Posted by: edwinrutten | March 12, 2010

How to implement Sustainable SCM-practices: by project or certificate?

Last Wednesday I visited a symposium called “Good Purchasing = Supply Chain responsibility“, organized by a coalition of NEVI, COS Nederland, MVO Nederland and two other partners. Two companies presented on the dilemma’s they experience in the implementation of sustainable practices along their supply chain. The first was a Belgian trading company in natural stone, the second a Dutch company that trades in spices and sauces. Both experienced difficulties with the following factors:

  • Differences in cultures and norms in countries of origin (e.g. adapt to local standards or impose Western standards?);
  • Long supply chains with many middlemen;
  • Limits to supply chain visibility (the more upstream, the more  difficult to identify the actual suppliers);
  • Lack of urge or money to improve in the countries of origin.

They differed somewhat in the drivers that lead them to sustainable supply chain practices. The natural stone company was operating more from an inside-out perspective (family company with an enlightened manager-owner), although some project-based customers also demanded sustainable products. The spices and sauces company made the SSCM-start mainly from a strategic perspective, envisioning large retailers shifting demand towards more sustainable products (differentiating factor!). This could be called the outside-in perspective. With the “big evil retailers” in mind, the company faced the following dilemma:

“Should we make the supply chain more sustainable by investing in our own projects at/from the source (local farmers at the country of origin) and/or should we invest in enrolling for certification schemes?”

I think this is an interesting dilemma that more companies will run into when being confronted with the challenges of SSCM. Let me share some of the pros and cons we came up with in our round-table discussion:

Projects Pro:

  • Creates real understanding of SC issues;
  • Possibility of really improving product-quality and process-quality from the source;
  • Helps securing supply by improving horizontal cooperation or vertical integration (e.g. starting local plants, excluding middlemen);
  • Creates tacit knowledge that cannot be easily copied by competitors;
  • Adds a story to your product (selling proposition).

Projects Con:

  • Costly when trying to make improvements along the supply chain and across the whole supply base (e.g. how to reach the 90.000 farmers that supposedly are your supplier?);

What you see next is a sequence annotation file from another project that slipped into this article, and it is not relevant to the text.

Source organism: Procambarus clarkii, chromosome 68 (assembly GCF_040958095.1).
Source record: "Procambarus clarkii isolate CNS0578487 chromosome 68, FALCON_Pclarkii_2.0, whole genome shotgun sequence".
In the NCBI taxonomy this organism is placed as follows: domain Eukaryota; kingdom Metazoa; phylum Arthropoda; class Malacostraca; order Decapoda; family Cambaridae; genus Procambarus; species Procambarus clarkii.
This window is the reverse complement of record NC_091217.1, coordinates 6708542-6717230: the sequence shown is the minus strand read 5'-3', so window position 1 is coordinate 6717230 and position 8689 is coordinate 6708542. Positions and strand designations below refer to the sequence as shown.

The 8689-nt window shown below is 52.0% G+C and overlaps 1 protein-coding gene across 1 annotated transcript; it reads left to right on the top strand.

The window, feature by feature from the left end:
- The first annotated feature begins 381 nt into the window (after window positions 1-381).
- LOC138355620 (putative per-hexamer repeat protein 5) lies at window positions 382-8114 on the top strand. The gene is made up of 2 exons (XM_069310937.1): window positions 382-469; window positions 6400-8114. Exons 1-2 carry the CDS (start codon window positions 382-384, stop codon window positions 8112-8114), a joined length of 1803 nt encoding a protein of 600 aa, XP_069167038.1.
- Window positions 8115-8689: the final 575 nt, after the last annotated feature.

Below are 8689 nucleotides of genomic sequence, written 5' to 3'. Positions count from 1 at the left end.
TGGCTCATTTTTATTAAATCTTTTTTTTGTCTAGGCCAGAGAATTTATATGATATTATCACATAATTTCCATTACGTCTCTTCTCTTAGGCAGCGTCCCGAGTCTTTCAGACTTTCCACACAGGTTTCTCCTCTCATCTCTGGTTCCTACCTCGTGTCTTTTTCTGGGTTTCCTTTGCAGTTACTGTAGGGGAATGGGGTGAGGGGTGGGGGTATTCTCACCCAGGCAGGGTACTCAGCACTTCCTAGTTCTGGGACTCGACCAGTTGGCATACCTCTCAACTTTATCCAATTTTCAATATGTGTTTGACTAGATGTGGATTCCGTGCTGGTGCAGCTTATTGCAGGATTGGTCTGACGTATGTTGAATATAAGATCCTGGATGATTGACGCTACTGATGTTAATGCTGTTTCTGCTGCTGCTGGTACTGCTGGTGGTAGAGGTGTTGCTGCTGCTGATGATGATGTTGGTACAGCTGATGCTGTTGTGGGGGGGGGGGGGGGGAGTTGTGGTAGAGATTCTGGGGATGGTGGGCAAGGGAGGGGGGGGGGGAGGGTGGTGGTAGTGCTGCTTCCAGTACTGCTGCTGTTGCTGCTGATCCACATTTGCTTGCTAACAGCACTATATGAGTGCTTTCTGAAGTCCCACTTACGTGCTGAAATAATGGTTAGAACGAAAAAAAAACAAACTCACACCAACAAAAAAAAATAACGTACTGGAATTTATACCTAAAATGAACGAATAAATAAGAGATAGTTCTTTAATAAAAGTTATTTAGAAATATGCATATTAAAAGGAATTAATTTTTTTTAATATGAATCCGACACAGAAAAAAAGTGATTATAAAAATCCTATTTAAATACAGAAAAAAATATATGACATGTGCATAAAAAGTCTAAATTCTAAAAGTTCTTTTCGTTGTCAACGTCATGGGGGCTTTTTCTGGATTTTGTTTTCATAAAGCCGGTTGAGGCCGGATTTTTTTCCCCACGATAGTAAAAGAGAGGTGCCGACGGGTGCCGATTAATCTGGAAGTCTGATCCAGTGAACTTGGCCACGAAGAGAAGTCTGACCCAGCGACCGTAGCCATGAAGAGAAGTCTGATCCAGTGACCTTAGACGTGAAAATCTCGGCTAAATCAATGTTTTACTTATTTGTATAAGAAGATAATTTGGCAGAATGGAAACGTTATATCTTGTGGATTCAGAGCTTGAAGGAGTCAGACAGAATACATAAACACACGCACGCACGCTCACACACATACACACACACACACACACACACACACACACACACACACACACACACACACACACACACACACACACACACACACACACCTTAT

• High risk of getting stuck in the process (dead-end projects);
  • Projects becoming person-dependent (just some figureheads participating in the projects, while the rest of the company is doing business as usual). 

Certification Pro:

  • Relatively easy and cost-effective to implement;
  • Independent third-party auditing, adding validity to your sustainability;
  • Recognition in the market, retailers will probably demand certificates, not fragmented projects.

Certification Con:

  • What type of certificate to go for? What might be the right horse to bet on?;
  • How independent are the so-called independent auditors?;
  • Does certification really lead to sustainability; does it cover the full scope of triple-P (people, planet, profit)?

I think it is a sound business case to invest in both. The certificates will provide your ticket into the competitive arena (minimal threshold, level playfield). In order to win in the competitive arena, invest in projects that will help you understand your own supply chain from the inside. This will greatly improve your knowledge on the factors that make or break your supply chain regarding people, planet and profit.

Real beauty (and profit) comes from the inside!


Responses

  1. Certification is certainly good and can lead to a competitive advantage for companies working with certified suppliers. However there are also some disadvantages. First of all, not only which certification to choose, but also the frequency of auditing is important. How can be guaranteed that a certified supplier also works by the criteria when there is no auditor on the premises of the supplier. Second, certification often implies that not-certified companies are “not good”. Certification can lead to a competitive advantage for the certified companies, and a competitive disadvantage for the not-certified companies, which can be unjustified.

    In my opinion sustainable companies should be pro-active in improving conditions of their suppliers. For example, not just state that there can’t be any child labour, but proactively present a good alternative, like free education.

    There is a long way to go to develop a sustainable supply chain, but sustainable companies can be and have to be in the lead to develop sustainable initiatives to improve the three p’s.

  2. Interesting dilemma! From a lean perspective I would suggest to aks the customer for which approach he is willing to pay for.


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